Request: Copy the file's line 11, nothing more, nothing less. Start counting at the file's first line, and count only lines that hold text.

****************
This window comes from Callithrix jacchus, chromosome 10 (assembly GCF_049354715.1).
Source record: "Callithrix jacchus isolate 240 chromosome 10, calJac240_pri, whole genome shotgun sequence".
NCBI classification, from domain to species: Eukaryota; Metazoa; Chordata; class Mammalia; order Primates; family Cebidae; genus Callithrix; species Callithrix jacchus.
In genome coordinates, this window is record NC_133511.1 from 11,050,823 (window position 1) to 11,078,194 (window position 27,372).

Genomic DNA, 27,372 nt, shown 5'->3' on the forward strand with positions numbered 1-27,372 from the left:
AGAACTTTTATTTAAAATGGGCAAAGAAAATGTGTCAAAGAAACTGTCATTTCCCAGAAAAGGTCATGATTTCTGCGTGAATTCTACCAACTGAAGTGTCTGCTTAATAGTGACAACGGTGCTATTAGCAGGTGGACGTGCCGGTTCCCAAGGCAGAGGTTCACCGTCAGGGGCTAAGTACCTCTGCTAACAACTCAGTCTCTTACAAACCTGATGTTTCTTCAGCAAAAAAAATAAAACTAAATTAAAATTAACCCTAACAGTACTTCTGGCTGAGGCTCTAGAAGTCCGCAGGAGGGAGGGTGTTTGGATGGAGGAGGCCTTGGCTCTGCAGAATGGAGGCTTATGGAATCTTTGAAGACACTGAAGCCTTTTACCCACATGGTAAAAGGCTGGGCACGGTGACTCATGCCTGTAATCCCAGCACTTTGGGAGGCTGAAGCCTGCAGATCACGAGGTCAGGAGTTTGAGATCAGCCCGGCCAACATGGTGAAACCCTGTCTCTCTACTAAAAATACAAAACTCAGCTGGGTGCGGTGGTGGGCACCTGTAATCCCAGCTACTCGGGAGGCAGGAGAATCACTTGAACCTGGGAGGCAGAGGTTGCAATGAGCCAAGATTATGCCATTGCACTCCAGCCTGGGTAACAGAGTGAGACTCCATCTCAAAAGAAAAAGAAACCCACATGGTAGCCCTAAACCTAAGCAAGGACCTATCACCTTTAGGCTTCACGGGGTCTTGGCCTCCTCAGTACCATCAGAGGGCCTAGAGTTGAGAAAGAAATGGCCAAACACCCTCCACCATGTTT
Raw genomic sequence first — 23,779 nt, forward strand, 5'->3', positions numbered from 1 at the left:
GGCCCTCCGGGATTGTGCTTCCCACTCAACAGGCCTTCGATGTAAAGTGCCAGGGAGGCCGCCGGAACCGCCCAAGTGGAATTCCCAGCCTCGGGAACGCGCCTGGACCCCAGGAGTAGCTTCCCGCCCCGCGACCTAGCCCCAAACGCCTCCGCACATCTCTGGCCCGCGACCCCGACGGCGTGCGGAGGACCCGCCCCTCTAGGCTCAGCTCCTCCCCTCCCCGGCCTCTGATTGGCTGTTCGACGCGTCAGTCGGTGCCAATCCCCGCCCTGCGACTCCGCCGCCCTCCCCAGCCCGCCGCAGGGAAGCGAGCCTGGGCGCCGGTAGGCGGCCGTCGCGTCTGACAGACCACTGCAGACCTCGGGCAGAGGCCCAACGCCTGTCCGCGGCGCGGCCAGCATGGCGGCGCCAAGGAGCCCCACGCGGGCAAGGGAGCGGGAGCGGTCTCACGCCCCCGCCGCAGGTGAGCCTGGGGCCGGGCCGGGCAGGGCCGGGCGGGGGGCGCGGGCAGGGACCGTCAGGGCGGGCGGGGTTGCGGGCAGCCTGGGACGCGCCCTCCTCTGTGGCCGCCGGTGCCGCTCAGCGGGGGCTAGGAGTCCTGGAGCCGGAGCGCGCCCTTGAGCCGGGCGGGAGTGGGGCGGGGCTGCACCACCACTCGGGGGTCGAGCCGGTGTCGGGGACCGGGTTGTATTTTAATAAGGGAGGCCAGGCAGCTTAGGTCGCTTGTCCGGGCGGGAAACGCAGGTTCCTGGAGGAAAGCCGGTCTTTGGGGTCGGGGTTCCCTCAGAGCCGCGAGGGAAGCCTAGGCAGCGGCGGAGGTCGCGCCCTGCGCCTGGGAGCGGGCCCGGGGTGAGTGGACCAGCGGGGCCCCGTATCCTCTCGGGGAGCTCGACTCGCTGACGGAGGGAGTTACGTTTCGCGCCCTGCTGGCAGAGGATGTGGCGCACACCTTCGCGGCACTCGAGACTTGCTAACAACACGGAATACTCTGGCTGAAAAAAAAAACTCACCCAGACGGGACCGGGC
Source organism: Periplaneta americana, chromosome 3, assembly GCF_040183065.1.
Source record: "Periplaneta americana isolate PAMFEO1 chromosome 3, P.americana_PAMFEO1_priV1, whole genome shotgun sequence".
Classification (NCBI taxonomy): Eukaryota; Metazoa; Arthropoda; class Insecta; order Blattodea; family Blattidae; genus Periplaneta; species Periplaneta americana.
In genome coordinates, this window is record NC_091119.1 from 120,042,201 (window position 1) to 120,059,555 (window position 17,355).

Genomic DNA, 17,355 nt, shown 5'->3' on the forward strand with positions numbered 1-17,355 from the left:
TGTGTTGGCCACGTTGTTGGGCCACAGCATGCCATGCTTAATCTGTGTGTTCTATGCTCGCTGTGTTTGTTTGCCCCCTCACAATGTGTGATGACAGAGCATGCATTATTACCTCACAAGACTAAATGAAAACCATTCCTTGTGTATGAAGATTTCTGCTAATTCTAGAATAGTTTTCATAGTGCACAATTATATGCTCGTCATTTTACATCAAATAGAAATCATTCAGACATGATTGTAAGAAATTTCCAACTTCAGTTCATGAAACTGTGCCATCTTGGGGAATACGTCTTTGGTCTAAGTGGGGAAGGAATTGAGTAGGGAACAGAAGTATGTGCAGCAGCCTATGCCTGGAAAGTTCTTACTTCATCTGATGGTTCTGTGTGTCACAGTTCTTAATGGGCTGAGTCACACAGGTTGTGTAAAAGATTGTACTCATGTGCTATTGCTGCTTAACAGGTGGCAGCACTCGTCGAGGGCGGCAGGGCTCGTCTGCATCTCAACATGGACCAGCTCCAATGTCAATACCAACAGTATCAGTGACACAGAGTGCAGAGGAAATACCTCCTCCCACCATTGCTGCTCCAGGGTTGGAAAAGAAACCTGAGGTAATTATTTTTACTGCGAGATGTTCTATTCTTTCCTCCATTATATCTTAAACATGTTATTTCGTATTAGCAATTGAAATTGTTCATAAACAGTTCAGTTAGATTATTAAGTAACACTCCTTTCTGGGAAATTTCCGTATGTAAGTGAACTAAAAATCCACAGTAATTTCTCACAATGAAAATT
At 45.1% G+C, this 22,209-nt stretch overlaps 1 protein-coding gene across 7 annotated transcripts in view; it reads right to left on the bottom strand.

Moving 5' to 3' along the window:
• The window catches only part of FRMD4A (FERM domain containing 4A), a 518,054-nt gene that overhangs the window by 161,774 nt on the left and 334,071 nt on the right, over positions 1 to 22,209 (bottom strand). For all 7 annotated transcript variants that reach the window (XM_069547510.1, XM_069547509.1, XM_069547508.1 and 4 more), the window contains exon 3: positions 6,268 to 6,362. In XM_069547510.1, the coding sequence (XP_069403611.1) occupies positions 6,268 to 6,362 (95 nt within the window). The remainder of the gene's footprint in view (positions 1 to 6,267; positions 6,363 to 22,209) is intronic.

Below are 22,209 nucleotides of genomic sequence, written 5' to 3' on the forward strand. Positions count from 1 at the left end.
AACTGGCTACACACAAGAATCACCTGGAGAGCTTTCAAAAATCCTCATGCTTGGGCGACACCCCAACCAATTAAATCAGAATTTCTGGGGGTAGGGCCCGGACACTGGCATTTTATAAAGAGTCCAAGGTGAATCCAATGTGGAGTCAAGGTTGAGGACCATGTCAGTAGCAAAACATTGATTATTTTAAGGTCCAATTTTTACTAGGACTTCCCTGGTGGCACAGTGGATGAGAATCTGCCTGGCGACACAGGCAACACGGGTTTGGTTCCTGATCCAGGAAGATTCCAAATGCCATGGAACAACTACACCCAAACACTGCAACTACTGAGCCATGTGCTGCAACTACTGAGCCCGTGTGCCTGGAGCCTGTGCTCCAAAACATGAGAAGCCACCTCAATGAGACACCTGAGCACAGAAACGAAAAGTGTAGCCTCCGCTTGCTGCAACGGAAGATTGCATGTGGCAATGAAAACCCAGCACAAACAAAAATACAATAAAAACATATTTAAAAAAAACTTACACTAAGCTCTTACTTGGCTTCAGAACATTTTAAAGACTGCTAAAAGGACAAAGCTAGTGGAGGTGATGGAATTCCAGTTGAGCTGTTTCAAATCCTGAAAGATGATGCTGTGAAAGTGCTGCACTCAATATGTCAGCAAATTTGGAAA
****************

Classification (NCBI taxonomy): Eukaryota; Metazoa; Arthropoda; class Insecta; order Blattodea; family Blattidae; genus Periplaneta; species Periplaneta americana.